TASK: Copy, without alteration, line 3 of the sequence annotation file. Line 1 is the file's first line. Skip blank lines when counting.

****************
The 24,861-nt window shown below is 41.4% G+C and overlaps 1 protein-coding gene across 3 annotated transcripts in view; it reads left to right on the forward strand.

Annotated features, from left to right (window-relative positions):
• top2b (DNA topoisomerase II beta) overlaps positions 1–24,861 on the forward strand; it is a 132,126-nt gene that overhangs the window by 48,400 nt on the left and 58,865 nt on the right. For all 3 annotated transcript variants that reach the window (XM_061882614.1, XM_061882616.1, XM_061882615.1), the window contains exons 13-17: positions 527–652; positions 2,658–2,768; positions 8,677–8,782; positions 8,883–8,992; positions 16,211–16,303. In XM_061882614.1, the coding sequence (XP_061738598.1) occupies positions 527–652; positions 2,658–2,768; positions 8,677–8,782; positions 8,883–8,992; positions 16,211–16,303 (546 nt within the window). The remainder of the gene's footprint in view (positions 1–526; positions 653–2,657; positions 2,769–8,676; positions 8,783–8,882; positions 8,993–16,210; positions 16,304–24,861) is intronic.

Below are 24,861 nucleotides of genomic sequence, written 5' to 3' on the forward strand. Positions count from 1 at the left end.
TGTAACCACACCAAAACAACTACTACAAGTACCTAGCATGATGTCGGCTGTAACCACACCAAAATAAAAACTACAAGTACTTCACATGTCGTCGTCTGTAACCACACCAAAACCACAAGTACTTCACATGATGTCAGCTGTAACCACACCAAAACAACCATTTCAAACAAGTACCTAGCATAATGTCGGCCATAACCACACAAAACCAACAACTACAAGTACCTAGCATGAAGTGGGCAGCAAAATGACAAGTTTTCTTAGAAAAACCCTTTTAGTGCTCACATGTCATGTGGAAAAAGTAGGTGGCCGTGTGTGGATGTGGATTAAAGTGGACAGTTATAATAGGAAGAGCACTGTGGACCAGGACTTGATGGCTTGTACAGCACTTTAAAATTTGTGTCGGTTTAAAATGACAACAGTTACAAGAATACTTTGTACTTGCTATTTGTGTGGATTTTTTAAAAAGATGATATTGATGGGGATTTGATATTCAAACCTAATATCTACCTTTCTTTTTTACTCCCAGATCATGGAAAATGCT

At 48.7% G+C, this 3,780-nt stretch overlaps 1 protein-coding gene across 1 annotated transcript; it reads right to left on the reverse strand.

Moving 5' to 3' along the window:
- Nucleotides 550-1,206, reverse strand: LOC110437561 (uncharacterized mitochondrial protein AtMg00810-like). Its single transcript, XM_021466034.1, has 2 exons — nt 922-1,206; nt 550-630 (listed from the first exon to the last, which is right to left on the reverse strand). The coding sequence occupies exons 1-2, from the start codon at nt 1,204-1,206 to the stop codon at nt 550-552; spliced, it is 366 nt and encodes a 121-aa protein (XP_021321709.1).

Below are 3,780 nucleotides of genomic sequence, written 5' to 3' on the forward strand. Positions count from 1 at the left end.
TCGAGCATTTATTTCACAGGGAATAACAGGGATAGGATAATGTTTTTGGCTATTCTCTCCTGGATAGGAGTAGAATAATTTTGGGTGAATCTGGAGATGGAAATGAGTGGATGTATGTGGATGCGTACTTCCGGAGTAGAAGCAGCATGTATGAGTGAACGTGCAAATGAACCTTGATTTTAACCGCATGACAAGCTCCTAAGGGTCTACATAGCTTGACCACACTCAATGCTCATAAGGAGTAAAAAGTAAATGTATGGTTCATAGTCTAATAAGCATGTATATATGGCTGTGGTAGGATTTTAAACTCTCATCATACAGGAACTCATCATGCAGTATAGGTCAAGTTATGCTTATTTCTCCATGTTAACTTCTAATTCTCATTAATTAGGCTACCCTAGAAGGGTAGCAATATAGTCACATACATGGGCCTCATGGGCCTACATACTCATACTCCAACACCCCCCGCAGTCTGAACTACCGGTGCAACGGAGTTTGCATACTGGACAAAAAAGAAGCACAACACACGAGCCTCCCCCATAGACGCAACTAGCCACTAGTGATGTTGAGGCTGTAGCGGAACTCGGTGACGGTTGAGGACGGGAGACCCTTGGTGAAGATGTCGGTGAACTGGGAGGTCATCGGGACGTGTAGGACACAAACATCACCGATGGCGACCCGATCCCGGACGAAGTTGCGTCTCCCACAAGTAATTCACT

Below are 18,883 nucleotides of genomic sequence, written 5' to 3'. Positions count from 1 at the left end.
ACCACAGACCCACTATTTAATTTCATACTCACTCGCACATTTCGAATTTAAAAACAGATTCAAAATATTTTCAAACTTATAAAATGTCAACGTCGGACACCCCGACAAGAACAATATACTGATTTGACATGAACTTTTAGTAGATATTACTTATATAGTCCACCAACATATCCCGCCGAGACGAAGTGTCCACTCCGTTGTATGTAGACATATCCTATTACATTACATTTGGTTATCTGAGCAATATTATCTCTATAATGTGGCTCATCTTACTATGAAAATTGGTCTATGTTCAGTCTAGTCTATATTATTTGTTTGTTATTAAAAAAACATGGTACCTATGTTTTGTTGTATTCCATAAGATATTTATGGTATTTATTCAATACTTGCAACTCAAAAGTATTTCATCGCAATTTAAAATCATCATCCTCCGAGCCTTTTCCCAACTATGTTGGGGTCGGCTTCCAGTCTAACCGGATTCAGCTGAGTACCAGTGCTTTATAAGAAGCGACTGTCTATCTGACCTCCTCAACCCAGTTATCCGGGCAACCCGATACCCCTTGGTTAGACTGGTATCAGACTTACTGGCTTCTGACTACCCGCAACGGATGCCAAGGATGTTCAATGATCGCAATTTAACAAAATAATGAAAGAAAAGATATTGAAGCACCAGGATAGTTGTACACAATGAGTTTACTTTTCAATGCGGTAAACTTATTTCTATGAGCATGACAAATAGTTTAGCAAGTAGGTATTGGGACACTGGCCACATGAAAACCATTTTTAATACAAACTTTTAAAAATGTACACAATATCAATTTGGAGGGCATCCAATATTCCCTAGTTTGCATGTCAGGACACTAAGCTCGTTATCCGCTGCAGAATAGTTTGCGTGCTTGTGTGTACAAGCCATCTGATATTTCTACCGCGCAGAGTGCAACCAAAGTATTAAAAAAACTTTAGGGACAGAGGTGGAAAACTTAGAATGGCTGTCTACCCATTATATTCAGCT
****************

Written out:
• top2b (DNA topoisomerase II beta) overlaps positions 1–24,861 on the forward strand; it is a 132,126-nt gene that overhangs the window by 48,400 nt on the left and 58,865 nt on the right. For all 3 annotated transcript variants that reach the window (XM_061882614.1, XM_061882616.1, XM_061882615.1), the window contains exons 13-17: positions 527–652; positions 2,658–2,768; positions 8,677–8,782; positions 8,883–8,992; positions 16,211–16,303. In XM_061882614.1, the coding sequence (XP_061738598.1) occupies positions 527–652; positions 2,658–2,768; positions 8,677–8,782; positions 8,883–8,992; positions 16,211–16,303 (546 nt within the window). The remainder of the gene's footprint in view (positions 1–526; positions 653–2,657; positions 2,769–8,676; positions 8,783–8,882; positions 8,993–16,210; positions 16,304–24,861) is intronic.